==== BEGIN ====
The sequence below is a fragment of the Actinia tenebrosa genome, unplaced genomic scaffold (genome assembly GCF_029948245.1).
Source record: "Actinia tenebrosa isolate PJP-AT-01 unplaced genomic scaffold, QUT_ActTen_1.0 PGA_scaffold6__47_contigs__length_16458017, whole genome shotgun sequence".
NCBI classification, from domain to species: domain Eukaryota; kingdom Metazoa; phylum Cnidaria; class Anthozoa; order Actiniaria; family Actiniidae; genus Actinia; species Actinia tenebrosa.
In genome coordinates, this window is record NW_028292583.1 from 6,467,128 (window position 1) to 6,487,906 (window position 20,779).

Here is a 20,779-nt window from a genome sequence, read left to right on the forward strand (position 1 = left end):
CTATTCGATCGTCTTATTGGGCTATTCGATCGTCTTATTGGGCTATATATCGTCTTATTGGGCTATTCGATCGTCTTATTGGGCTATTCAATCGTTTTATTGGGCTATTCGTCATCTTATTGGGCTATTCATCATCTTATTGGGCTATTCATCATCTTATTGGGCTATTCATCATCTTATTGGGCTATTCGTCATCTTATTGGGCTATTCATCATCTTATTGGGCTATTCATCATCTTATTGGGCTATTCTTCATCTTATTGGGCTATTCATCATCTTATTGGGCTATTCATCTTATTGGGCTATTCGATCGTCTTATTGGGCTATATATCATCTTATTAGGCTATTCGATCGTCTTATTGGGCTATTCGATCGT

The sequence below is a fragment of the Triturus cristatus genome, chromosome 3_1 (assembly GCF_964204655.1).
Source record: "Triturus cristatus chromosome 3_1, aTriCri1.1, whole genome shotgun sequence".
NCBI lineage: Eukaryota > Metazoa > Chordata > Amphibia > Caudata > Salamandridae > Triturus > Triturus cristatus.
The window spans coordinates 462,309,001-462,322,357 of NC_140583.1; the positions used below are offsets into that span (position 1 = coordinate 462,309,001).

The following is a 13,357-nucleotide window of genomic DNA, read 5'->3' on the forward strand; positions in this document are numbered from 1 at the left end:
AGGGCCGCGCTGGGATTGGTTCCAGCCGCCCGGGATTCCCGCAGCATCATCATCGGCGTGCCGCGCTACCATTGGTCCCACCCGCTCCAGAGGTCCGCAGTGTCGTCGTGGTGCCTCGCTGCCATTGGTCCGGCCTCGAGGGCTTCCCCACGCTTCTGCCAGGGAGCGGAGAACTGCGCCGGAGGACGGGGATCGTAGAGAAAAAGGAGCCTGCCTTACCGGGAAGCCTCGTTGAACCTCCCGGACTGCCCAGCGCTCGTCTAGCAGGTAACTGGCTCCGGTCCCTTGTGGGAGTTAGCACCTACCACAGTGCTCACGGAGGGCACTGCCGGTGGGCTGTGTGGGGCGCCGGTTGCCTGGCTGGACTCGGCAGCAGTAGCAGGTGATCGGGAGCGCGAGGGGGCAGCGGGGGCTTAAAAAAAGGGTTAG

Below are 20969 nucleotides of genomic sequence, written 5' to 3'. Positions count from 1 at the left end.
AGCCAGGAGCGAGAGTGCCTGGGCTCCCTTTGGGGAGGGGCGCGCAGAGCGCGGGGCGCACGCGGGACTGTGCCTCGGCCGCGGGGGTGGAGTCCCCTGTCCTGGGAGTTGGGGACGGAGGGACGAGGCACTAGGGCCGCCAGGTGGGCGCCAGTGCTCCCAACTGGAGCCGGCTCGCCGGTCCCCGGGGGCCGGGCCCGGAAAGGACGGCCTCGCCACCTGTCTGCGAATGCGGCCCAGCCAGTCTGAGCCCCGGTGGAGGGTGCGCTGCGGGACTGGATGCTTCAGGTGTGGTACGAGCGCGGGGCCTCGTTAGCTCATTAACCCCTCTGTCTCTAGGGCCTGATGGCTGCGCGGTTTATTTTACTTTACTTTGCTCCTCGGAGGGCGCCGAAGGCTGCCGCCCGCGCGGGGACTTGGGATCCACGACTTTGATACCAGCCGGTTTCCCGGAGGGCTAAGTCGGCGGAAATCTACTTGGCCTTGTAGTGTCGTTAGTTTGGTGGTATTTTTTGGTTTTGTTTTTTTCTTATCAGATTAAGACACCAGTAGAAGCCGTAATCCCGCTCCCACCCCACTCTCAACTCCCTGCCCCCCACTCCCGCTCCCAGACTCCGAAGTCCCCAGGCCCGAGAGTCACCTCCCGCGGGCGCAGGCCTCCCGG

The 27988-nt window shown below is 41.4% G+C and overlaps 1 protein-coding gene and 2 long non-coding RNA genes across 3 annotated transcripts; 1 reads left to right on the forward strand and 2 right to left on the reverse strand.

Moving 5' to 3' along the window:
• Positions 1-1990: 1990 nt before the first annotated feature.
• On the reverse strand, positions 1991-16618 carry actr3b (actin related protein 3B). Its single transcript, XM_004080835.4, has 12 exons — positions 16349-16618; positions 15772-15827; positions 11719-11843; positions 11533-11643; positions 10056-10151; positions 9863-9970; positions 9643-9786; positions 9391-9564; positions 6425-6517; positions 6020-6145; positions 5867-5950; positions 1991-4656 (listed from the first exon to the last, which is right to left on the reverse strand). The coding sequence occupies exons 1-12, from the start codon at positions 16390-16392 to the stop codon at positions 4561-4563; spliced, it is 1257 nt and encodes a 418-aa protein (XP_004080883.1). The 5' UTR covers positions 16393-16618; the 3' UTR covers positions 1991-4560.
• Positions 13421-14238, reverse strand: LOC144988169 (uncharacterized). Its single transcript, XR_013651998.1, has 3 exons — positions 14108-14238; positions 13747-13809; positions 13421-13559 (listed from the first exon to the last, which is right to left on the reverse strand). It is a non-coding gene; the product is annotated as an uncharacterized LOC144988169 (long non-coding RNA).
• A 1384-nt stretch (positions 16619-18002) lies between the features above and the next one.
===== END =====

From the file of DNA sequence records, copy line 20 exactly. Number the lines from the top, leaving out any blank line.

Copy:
• A 1384-nt stretch (positions 16619-18002) lies between the features above and the next one.